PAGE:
A 20-year-old woman was found dead on the side of a remote mountain road in Yueqing, East China's Zhejiang Province, on Sunday. In her last known contact she complained to the customer services of Didi, a car hailing company, that she was being verbally harassed and threatened by the driver of the car she had hired. The male driver was detained by the local police hours later on suspicion of murder. Beijing Youth Daily comments:
If the man's crime is established, this will be the second woman killed by a Didi car hailing driver in three months.
An air stewardess was killed by the driver of a car she hailed on May 5 in Zhengzhou, Central China's Henan Province. The car was registered under the name of the man's father, who was employed by Didi.
After that, Didi pledged to reform and strengthen its management to ensure customers' safety.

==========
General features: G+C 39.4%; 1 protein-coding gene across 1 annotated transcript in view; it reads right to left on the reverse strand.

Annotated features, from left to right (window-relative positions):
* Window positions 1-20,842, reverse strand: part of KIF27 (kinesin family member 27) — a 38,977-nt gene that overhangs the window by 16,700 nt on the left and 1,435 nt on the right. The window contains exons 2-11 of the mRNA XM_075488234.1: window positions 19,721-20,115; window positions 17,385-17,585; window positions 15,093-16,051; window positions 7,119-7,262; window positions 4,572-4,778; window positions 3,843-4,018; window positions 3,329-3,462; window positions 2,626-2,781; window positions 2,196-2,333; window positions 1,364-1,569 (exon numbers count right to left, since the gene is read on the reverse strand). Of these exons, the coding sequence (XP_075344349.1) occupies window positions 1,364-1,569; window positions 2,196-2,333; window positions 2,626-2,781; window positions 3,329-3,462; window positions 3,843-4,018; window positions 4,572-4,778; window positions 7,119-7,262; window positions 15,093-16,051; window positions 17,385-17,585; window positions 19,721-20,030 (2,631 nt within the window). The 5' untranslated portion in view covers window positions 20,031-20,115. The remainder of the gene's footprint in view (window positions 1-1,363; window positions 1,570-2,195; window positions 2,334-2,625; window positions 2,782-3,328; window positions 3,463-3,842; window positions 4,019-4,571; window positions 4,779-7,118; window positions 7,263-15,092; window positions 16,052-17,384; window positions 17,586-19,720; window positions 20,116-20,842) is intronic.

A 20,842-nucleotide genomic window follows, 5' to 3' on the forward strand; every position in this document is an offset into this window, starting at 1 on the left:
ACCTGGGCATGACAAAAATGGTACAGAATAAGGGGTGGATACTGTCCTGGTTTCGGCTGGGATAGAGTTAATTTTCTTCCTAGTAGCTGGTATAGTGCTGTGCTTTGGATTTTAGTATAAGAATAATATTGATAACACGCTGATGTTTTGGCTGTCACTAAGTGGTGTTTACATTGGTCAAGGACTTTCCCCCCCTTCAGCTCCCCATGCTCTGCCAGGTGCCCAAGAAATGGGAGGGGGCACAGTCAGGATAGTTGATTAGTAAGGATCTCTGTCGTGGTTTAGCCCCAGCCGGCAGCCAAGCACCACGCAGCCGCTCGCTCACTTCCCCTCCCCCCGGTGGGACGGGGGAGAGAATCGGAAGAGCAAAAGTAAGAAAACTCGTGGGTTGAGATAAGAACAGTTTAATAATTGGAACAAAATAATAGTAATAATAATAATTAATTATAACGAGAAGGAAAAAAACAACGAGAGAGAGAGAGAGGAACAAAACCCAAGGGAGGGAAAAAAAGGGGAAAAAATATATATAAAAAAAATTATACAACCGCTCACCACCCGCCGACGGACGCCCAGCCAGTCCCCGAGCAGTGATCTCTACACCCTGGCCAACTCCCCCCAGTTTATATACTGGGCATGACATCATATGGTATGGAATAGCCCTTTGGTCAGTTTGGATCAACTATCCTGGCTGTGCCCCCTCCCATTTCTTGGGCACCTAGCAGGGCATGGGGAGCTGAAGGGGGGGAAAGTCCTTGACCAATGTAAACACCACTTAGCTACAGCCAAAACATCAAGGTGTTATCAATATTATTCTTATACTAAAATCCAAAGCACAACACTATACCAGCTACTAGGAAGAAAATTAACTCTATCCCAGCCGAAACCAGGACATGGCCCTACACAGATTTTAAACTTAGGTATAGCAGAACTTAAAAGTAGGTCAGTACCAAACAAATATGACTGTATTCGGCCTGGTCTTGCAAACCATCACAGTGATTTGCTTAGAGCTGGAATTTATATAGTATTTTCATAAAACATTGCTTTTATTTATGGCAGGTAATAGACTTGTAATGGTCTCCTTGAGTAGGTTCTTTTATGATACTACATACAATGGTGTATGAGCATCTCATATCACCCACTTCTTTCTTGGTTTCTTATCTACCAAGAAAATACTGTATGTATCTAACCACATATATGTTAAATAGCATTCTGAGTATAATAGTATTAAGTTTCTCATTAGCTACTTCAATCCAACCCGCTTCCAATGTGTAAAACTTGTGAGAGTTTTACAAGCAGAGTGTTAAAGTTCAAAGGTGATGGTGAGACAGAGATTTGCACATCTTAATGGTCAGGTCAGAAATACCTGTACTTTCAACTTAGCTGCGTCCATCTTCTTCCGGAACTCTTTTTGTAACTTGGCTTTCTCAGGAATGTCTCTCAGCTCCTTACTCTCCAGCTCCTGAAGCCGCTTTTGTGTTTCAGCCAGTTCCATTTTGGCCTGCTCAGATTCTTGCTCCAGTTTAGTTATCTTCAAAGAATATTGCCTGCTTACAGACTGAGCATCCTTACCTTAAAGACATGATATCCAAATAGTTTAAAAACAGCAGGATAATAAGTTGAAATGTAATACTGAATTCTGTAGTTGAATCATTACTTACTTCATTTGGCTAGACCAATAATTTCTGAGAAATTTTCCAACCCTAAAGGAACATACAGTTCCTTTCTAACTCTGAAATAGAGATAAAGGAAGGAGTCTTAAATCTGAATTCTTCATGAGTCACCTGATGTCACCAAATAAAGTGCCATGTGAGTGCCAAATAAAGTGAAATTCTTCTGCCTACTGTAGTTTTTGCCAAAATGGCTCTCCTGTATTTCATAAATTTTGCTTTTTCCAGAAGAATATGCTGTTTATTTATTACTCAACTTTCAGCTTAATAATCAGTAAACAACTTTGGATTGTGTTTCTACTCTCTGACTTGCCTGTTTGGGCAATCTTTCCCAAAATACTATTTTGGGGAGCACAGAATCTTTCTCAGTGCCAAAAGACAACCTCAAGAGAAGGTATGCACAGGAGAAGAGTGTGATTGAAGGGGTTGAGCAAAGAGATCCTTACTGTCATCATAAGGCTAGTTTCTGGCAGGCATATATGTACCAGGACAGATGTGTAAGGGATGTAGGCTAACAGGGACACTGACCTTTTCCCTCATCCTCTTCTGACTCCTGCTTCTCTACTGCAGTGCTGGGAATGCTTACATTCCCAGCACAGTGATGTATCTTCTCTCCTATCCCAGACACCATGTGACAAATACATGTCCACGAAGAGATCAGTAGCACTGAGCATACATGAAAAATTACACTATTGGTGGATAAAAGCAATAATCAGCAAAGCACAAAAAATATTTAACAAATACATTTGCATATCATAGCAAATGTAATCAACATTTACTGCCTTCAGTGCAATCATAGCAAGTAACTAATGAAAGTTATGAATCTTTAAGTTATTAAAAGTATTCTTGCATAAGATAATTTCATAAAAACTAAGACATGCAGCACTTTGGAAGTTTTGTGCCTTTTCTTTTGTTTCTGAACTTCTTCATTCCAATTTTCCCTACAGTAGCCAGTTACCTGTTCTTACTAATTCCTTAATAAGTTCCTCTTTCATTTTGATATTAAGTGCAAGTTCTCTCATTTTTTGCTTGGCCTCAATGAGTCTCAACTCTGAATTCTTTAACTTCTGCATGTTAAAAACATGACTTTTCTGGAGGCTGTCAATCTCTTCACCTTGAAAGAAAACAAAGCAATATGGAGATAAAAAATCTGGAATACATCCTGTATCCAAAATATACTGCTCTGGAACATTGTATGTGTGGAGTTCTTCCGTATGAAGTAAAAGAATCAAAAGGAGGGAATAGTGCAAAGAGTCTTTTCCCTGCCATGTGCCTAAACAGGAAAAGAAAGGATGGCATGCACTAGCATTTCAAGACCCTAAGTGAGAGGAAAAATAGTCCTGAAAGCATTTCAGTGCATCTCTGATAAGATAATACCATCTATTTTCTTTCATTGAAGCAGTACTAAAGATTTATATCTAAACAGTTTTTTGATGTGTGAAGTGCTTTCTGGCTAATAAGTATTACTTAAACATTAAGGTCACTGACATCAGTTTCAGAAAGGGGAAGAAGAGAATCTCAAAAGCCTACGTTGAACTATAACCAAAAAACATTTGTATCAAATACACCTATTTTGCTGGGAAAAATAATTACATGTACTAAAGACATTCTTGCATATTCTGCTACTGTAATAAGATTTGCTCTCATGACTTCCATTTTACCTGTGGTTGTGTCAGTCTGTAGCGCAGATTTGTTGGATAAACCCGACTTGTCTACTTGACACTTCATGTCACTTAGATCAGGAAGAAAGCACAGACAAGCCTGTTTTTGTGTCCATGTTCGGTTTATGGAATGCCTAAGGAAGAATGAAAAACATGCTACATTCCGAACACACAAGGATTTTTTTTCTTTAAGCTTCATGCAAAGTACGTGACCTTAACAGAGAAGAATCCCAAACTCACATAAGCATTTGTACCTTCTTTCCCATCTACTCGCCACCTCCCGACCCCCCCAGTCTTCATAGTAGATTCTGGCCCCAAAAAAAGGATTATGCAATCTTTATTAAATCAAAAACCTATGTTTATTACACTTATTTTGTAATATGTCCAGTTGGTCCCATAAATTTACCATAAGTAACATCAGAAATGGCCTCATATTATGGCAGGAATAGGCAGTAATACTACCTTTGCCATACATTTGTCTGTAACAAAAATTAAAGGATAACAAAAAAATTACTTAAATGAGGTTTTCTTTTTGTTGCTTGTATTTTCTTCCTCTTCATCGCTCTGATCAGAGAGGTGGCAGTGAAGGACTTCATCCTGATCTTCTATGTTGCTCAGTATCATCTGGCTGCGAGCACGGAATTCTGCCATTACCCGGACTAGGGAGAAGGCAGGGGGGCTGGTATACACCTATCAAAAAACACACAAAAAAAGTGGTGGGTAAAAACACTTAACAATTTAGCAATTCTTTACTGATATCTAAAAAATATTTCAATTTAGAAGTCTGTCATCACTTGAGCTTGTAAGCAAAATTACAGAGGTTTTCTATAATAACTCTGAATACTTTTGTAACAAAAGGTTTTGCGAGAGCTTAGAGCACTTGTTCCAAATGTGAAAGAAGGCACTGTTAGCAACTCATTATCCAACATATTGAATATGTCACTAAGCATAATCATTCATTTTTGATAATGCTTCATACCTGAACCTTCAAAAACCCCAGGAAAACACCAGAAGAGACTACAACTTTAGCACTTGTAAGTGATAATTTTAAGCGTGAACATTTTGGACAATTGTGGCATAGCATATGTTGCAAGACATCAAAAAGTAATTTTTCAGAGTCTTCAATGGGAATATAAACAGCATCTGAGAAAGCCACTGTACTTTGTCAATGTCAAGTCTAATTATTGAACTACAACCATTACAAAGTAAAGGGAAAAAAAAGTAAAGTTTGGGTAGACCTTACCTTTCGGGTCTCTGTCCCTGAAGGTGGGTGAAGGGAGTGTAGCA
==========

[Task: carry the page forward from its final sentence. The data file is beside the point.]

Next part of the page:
What is known about the latest tragedy is that the car was registered in the name of the criminal suspect. Also, as in the case of the stewardess, the woman complained about the driver to Didi during the ride and her friend has even reported the threats she faced to the police.
One day before the woman's body was found, a woman had already reported the driver to Didi because he was threatening her and she had escaped while he was driving her to a sparsely populated site. Didi just told her that someone would call her in two hours, but the call never came.
In other words if the driver is indeed guilty of the deed, the woman might still be alive had the earlier passenger's complaint been heeded. And if the company had heeded the lessons from the death of the air stewardess, its customer service could have been more efficient and notified the police that the woman needed assistance.
Both victims did everything they could to save themselves. Didi has a duty to ensure the safety of its users and must improve its response to such calls.